I’ve been back from Austin and SXSW for over a week, but I’m just now feeling refreshed and up to speed. It’s taken a little while to process everything, as is always the case with these industry conferences and their non-stop agendas. A short recap, you say? Okay, here you go:
This is the year I attended SXSW solely as a music business professional. Previously I was an artist, performing at various showcases. Then my only worries were finding my way to the label-provided hotel room, doing well at the gig, and hanging out and having drinks with various music friends also in town. This time I flew to Austin to get down to business. I went to catch the mood, feel the vibe, put a wet finger to the wind to determine where it’s all going, and network network network. I’m not sure if I’m any wiser about the future direction of the music industry and I didn’t meet as many new people as I thought I would (though I made a few great new friends), but I’m satisfied with my SXSW experience.
It was maybe a decade ago that I last made it to SXSW. It’s difficult for me to understand how much things have changed (and grown) as I never went to the actual conference. But when I told people that this was my first time in ten years, the reaction was always “well, it’s different” followed by an exasperated look of ‘whew.’ I won’t lie — it was busy. Everywhere you looked you found small groups of people with badges hanging from their necks. There were also ride-share scooters all over the place, and often the sidewalks and pathways were clogged with semi-inebriated attendees perilously dodging on-foot people like me.
When most people think of SXSW, they think of all the bands. I mainly partook in the actual conference, checking out panels and having a few scheduled ‘mentor sessions.’ Those sessions were opportunities to sit with a person of note in the music industry and pick his or her brain for fifteen minutes. Fifteen minutes isn’t much, but I came prepared with set questions for the veteran music publishing professionals I spoke with. It seemed like a brain-numbing exercise for the ‘mentors’ as the sessions were one-after-the-other, fifteen minutes in-and-out. ‘Speed dating’ was mentioned more than once. I did get some value — it’s like asking a lawyer that burning legal question that’s been sitting in the back of your brain, and without incurring the hourly rate.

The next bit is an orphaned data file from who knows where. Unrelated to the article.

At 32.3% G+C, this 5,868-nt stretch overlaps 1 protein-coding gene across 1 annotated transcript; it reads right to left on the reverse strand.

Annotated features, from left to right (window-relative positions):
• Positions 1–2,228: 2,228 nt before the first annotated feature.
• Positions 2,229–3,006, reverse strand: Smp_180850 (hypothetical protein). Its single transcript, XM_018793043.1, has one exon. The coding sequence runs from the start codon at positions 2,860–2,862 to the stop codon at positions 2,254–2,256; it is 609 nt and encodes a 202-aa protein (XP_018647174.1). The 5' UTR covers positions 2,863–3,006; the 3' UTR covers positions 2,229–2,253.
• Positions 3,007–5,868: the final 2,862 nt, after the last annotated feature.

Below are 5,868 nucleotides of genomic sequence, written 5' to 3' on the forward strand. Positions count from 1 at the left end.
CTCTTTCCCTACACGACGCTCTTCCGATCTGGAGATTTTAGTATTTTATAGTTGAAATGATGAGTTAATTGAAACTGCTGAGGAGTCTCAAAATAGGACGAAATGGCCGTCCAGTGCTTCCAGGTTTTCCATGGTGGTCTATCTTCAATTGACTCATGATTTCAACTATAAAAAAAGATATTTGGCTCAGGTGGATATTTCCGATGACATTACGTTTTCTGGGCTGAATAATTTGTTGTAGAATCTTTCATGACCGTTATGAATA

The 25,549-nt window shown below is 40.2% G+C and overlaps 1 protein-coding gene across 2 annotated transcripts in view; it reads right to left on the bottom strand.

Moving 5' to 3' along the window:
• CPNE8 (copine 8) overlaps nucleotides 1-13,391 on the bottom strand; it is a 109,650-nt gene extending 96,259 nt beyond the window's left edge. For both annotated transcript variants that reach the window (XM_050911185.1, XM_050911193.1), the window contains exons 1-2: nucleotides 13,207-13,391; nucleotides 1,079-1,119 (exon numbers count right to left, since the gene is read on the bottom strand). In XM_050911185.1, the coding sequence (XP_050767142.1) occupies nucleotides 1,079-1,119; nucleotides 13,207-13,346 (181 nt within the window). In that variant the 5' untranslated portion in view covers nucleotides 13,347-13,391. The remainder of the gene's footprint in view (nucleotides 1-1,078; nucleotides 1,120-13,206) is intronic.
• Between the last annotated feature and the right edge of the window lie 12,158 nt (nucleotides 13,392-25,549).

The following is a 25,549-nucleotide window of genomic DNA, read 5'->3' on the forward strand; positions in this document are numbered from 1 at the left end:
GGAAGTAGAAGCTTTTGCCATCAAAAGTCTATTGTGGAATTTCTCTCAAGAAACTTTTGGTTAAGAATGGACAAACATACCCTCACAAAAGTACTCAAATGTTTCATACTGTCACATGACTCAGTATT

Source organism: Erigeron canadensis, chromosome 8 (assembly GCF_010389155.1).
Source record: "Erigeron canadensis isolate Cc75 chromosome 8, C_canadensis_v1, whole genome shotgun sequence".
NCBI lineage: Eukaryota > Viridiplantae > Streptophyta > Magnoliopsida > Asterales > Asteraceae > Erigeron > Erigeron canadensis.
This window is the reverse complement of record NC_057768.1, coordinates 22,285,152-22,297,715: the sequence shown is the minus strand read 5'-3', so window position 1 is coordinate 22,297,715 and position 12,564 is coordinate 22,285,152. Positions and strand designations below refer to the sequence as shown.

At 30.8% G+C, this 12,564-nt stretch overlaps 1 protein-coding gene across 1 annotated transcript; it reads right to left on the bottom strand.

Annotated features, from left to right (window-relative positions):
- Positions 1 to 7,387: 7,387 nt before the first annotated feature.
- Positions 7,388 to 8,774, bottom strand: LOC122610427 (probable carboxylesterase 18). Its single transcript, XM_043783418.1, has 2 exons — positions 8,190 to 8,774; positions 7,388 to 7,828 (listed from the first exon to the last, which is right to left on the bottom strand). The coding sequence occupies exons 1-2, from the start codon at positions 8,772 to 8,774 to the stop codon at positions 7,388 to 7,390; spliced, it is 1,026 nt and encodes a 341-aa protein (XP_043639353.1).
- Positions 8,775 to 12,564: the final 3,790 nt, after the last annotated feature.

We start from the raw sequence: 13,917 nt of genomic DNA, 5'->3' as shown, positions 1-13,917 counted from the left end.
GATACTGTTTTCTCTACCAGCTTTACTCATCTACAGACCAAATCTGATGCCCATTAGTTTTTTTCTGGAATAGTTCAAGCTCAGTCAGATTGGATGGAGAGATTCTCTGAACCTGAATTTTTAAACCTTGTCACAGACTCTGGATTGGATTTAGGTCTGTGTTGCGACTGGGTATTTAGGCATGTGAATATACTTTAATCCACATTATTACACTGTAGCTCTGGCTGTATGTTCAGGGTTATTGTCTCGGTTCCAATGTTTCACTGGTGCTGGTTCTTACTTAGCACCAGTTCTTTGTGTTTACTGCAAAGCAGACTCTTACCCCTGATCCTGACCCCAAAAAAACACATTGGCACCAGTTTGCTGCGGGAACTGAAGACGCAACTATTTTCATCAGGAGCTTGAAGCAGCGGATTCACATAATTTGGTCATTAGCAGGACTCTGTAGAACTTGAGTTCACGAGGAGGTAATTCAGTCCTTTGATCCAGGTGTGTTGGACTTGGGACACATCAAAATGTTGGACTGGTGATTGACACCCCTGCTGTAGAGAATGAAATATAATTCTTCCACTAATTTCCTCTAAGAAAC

There were some meaty panels, too. I wish I had gone to more, but I ended up mostly running around finding people and having last-minute meetings. I checked out an in-the-weeds panel about contract negotiation (totally my kind of thing) and a terrific panel about how label A&R has changed over the past several years. My friend Craig Snyder was the moderator for the latter, and there was a bit of enlightening information thrown around. Notably, Island Records’ Alyssa Castiglia — a proponent of data tools — put to rest the myth that modern labels now sign acts based on data alone. Instead, data is used to spot trends as they happen, guiding the type of artists for a major label A&R scout to seek out.
And of course, there were bands. 8D Industries flagship band, Monta At Odds, performed — with a new singer and drummer — and sounded excellent. This band is transforming/mutating in real time, and there will be new recordings by the end of this year to document these changes. Other fun bands I saw included Mary Lattimore (sunset by the lake with bats in the air!), The Comet Is Coming, Heart Bones (Robbie Hardkiss and I were laughing our asses off), The Octopus Project, Anemone, and Palberta. It may seem like I saw a lot of bands, but my efforts paled in comparison to my badge-wearing peers.
I’m glad I went, and I’m happy I’m home. I’ll be back next year, I’m sure. And now I’m gearing up for the next conference on the agenda — Nashville’s MusicBiz 2019 in early May. Reach out if you’ll be there, too.